After the pandemic revealed the weakness of global health systems, our societies have seen public health concerns coming back at their core preoccupations: ageing populations, the rise of chronic diseases, increased cost of health care, and inequalities. Entire parts of societies stalled in accessing care in the past decades: rural and suburban locations, lower-income neighborhood and minorities, elderly and disabled people. Although they displayed outstanding resilience and commitment, healthcare professionals faced shortages issues, with critical impact on patients. These factors are an immediate threat to the sustainability of healthcare systems, in Europe and worldwide.
Governments have implemented ambitious public policies to mitigate this short-term risk, and build more efficient care pathways, in the benefit of the patients. This historical investment effort focusses on recruitment, facilities, equipment and digitalisation. Also, medical desertification is a reality for many patients, and needs to be addressed. Private players need to join forces and help address these challenges.
Healthcare in 2030 will not look like healthcare in 2020. Digitalisation, territorial mobility, and technological advances will drive significant improvements for the common benefit of all.
Renouncement to care is often a matter of distance. In the coming years, we will see the development of mobile solutions in the territories. They bring the service closer to the patient, relieve the emergency services and tackle the problem of equal access to care. These fleets of lightweight, high-performance connected systems will have to go with fleet monitoring and preventive maintenance solutions to avoid downtime.
Teleradiology will expand to solve the unequal distribution of radiologists worldwide, while providing high-quality diagnosis to every patient. The deployment of 5G makes rapid tele-diagnosis possible, regardless of where the patient is located. This high connectivity comes with new cybersecurity threats, and requires protecting any component of the chain, from systems to data transfer.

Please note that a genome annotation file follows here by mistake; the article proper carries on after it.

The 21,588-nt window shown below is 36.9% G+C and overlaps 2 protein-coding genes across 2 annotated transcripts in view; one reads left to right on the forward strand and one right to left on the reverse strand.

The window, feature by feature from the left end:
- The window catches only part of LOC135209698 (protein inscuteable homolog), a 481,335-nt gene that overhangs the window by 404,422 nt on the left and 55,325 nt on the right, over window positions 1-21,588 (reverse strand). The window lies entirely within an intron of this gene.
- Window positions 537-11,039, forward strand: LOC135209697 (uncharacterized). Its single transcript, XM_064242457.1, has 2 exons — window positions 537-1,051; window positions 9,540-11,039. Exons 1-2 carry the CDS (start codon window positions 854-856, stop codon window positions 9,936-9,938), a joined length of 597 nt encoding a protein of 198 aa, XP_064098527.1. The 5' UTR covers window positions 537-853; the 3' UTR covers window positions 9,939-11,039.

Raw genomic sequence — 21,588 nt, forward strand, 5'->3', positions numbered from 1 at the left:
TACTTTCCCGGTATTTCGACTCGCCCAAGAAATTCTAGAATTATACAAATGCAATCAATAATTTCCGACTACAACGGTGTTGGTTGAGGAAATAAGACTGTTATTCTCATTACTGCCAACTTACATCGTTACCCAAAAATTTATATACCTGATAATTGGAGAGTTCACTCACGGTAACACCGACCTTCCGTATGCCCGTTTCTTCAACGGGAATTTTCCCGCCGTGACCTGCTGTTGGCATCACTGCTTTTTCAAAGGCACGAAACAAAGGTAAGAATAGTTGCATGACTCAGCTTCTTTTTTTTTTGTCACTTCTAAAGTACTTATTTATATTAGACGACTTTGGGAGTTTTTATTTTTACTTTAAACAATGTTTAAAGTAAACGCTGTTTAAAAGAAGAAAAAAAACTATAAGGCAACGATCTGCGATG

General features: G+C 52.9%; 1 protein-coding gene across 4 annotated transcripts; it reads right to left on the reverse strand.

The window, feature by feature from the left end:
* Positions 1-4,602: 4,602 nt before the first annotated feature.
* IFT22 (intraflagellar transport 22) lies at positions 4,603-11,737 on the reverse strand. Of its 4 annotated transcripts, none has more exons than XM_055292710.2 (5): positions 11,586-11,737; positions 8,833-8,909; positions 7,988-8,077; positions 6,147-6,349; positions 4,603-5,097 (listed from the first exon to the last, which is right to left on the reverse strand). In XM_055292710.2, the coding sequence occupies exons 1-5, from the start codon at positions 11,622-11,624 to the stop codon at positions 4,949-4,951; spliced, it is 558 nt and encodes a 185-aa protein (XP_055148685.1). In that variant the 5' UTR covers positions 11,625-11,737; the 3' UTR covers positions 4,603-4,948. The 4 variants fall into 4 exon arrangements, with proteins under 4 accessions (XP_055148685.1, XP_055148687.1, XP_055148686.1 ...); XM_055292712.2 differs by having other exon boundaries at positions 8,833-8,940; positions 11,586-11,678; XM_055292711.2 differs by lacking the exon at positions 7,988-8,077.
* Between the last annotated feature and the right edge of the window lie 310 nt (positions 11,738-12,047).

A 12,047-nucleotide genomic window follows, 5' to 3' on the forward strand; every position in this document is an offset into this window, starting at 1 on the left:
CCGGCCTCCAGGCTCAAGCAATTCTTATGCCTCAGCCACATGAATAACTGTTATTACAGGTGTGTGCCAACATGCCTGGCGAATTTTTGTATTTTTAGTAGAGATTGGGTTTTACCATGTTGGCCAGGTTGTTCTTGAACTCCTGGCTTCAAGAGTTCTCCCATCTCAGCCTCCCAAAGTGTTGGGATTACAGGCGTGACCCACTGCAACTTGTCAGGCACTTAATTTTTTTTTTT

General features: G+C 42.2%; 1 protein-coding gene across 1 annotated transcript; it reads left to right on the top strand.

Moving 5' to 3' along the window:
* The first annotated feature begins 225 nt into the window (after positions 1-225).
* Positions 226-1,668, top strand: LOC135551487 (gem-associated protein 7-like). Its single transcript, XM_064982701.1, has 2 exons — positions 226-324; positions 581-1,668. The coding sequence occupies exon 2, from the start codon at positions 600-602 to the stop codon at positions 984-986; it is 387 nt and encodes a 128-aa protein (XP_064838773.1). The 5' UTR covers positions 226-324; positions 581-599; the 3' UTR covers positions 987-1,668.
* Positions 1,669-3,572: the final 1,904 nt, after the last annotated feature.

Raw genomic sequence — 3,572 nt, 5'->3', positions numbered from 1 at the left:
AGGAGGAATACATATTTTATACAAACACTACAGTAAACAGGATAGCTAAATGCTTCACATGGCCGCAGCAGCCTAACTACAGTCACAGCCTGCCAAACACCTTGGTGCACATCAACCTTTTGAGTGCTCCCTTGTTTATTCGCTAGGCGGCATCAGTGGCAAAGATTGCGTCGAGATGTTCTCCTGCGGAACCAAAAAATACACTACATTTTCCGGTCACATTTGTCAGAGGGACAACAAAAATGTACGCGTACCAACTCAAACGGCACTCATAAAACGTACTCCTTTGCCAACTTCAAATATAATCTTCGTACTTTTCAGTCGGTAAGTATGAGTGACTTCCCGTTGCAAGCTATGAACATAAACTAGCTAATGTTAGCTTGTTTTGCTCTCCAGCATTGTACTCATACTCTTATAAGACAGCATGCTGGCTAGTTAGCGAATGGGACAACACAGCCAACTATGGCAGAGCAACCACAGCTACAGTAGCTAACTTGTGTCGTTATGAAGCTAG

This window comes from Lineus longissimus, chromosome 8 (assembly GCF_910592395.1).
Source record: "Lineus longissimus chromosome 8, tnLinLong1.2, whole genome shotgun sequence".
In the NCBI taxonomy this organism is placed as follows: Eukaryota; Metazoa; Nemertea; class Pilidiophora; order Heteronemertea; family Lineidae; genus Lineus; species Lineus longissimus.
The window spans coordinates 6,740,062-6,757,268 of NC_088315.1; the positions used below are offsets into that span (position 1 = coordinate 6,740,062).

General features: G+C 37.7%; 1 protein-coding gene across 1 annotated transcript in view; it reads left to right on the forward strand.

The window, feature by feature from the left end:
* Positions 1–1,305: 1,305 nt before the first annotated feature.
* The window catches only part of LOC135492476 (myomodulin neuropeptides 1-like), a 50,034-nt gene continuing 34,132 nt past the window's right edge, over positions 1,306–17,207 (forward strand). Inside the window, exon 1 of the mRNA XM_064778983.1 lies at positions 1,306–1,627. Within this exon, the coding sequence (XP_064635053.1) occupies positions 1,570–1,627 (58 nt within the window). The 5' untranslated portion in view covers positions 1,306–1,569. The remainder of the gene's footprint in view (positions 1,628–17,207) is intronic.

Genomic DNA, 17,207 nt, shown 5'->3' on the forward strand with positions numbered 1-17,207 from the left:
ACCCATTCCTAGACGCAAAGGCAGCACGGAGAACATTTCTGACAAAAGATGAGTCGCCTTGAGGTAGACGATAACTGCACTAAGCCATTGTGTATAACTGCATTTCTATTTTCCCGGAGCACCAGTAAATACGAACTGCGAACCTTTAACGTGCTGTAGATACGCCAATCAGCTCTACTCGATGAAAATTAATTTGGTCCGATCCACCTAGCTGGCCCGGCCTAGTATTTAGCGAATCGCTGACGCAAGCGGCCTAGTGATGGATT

Artificial Intelligence (AI) and data analysis will play an increasingly important role in healthcare. Indeed, AI helps radiologists worldwide as a diagnosis companion, and is a way to free up time and resources. The collection of data bundles, from the system component to the clean image, is vital to break new frontiers.
Thales, a global innovation company in security and critical operational missions, is at the forefront of this urgent tall order. We aim to build an innovation network to pool experts from SMEs, start-ups as well as public organisations. We leverage our expertise to provide our customers with:
- Lightweight, high-end flat panel detectors to unlock the next generation of portable x-ray systems
- User-defined imaging solutions, to smooth the operator’s workflow
- Innovative remote maintenance and fleet monitoring solution,
- Cybersecured solutions, leveraging the expertise that Thales already deploys in critical activities such as aerospace, defense and government
More is yet to come, and we look forward bringing these advancements to the market while paving the way for a better healthcare.
Thales will be present at ECR 2022 in Vienna. We welcome you to our booth #229 (Hall X2).
Disclosure of conflict of interest: Point-of-View articles are the sole opinion of the author(s) and they are part of the HealthManagement.org Corporate Engagement or Educational Community Programme.